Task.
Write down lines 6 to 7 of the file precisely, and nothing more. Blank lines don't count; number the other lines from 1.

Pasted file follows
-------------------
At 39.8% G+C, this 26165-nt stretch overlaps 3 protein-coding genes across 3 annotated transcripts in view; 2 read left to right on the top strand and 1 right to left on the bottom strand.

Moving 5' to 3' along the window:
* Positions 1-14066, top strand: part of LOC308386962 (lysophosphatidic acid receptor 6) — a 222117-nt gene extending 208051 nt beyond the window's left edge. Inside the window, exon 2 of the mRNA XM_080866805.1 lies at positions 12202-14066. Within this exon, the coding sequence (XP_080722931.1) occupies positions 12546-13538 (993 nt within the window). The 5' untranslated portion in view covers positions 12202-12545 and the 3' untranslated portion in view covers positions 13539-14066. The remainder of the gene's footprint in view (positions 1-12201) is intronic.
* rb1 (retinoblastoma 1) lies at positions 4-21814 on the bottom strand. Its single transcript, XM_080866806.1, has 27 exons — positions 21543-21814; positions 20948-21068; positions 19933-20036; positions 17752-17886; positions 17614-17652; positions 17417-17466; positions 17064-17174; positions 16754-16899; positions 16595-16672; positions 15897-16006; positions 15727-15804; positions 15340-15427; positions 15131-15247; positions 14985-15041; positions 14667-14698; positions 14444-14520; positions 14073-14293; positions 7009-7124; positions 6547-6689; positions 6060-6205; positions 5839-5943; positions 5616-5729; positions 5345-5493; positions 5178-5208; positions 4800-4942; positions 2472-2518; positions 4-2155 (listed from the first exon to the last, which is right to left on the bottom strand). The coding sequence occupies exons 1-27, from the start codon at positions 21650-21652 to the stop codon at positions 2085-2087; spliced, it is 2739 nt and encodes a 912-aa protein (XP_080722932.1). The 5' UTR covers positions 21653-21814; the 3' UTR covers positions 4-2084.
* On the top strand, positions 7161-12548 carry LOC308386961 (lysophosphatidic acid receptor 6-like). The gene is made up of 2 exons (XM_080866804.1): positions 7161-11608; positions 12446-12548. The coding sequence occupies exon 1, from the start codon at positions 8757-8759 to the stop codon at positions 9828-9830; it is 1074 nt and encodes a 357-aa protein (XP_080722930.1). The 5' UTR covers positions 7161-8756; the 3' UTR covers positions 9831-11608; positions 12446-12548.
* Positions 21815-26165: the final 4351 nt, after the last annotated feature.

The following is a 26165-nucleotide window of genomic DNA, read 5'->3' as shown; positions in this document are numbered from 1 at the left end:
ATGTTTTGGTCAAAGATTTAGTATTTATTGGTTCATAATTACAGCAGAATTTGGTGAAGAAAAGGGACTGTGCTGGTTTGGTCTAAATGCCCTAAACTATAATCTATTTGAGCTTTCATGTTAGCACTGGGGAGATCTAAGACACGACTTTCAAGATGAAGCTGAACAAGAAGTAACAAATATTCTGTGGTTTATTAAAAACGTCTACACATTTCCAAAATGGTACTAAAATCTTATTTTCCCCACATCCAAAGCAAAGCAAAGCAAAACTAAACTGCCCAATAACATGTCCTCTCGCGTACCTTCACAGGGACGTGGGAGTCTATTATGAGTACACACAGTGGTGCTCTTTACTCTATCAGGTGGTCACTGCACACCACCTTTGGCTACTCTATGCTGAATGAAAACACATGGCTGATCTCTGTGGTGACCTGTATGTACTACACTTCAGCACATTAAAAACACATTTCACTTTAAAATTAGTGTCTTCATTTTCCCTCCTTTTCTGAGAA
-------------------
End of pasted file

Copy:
* Positions 21815-26165: the final 4351 nt, after the last annotated feature.

The following is a 26165-nucleotide window of genomic DNA, read 5'->3' as shown; positions in this document are numbered from 1 at the left end: